As the destruction of Jerusalem draws near and continuing after the Babylonian exile, the prophets clearly voice their opposition to anything foreign, especially the gods and idols that the Israelites had been serving. Rendtorff suggests that this denunciation is in the context of Israel’s struggle for identity (religious and national) and survival.16 While some of the law codes allow for care of foreigners, such a concept is not seen in much of the post-exilic literature. It is out of this opposition that Ezra and Nehemiah command the Israelites. Clearly the pain of the exile, which had resulted from foreign influence and idolatry, affects the way in which they approach the surrounding nations. The religious identity of the Israelites is no longer centered on the land but in strict adherence to the Torah. Rendtorff characterizes the content of Ezra to be dominated by the idea of separation and even, at times, hostility towards foreigners.17 Since Yahweh had been faithful and restored them to the land, the remnant could no longer live like those before the exile. They could not worship other gods or practice customs found in pagan nations. In addition, Ezra 10:10–11 calls for the divorce of all wives of foreign descent:
Then Ezra the priest stood up and said to them, “You have trespassed and married foreign women, and so increased the guilt of Israel. Now make confession to the Lord the God of your ancestors, and do his will; separate yourselves from the peoples of the land and from the foreign wives.” (NRSV)
Nehemiah echoes this command in 13:3: “When the people heard the law, they separated from Israel all those of foreign descent” (NRSV). The tone of Ezra-Nehemiah and the connection with the reading of the laws suggest an attempt to vilify the surrounding nations by hailing Israelite religion and life as supreme. Nehemiah paints a picture of disgust regarding foreign nations. Those nations could not speak the “language of Judah,” and as a result neither could their children (Neh 13:23–24); Solomon is berated for marrying foreign women, and these women are blamed for his sins (Neh 13:26); and the marriage to foreign women is considered a great evil and treachery against God (Neh 13:27). More is going on with these divorces and separations than avoiding social pollution; the writers do not allow for the possibility of conversion of foreign wives, and any mingling with them is considered sinful and inappropriate for a covenant people.
Thus, it has been proposed that the Book of Ruth was written out of this context. The author depicts Ruth as a foreigner who makes a conversion to Israelite culture and religion: “Your people will be my people, and your God my God” (Ruth 1:16b). This statement implies a full-fledged conversion.18 It should be noted, however, that Ruth is depicted as a Moabite and not an actual Israelite even toward the end of the book (Ruth 4:5, 10). Thus, the argument runs that Ruth is a protest—albeit a subtle one—against stringent nationalism, based on Ruth’s acceptance into Israelite society and on the subtle reminder that David’s great-grandmother was a Moabite.19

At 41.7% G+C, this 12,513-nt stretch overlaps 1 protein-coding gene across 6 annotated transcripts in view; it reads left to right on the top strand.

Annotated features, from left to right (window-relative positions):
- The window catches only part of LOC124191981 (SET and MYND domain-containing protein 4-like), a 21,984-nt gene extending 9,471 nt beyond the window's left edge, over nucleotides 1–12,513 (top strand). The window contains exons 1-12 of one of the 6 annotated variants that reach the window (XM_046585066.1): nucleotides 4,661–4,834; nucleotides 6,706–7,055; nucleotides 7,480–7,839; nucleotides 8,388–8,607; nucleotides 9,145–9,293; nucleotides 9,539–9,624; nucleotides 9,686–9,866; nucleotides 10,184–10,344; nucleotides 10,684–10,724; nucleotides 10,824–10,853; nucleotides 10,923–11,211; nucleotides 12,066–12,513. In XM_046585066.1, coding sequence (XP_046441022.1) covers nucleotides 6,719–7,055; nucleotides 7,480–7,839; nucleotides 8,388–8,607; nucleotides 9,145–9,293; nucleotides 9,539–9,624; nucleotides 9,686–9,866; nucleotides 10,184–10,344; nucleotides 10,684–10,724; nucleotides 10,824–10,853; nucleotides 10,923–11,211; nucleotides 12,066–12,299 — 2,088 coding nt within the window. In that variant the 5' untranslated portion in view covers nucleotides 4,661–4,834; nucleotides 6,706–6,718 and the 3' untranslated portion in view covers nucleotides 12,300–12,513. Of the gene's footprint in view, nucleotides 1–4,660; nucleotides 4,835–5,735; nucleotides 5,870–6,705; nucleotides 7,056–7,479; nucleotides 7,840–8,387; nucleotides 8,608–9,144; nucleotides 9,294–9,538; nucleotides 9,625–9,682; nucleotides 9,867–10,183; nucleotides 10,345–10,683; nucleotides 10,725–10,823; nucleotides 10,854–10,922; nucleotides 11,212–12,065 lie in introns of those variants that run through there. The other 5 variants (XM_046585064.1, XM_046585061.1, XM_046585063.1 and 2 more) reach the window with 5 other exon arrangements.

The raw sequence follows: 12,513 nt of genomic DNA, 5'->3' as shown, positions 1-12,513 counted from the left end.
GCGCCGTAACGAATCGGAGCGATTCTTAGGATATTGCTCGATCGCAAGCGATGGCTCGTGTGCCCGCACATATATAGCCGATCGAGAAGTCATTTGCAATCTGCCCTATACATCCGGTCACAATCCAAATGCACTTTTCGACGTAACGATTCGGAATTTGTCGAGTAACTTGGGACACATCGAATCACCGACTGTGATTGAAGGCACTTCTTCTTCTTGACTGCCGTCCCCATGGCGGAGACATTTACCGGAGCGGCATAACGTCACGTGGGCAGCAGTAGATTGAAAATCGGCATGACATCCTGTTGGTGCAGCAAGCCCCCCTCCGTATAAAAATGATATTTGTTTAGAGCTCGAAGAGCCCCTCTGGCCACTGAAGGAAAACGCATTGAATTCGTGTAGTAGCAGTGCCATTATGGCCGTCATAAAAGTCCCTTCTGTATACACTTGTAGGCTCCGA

The inclusive understanding of the role of foreigners among the Israelites found in Ruth stands in tension with Ezra’s rejection of foreigners. Ruth in particular displays the ability for Israelites to live with, worship with, and marry foreigners while still maintaining their set-apart status before Yahweh. Though Ruth is a Moabite who should be shunned both from marriage and from worship (according to Ezra), she is chosen by the author to exemplify unselfish devotion that should mark the Israelite people.
The story of Ruth and Naomi can be seen together with other stories of the empowerment and liberation of OT women—such as Deborah, Rahab, Esther and Tamar. Many scholars see Ruth in a liberation and feminist light and as a “reaction to the limitations of patriarchal society.”20 The story is set in ancient Israel—a patriarchal culture that would, at times, consider women to be property. Divorced women and widows would often have a difficulty surviving, much less thriving. Thus, the two female protagonists represent, “A daring model of a woman who acts decisively to create a future for herself in a patriarchal social context where no good future was on offer for her.”21 To accomplish their successful future, Ruth and Naomi must carefully plan and execute their plan in light of their society. A stigma already surrounds Ruth based on her status as a foreign, widowed woman, and a rejection by a leading man in the society would only deepen her dishonored status. In addition, she would lose any hope of future acceptance or provision. Indeed, “The story of Ruth is about the careful negotiation between a vulnerable outsider woman and a man of substance in the community, a negotiation that has to do with honor and shame, but that is also self-consciousness about economic issues in the exchange.”22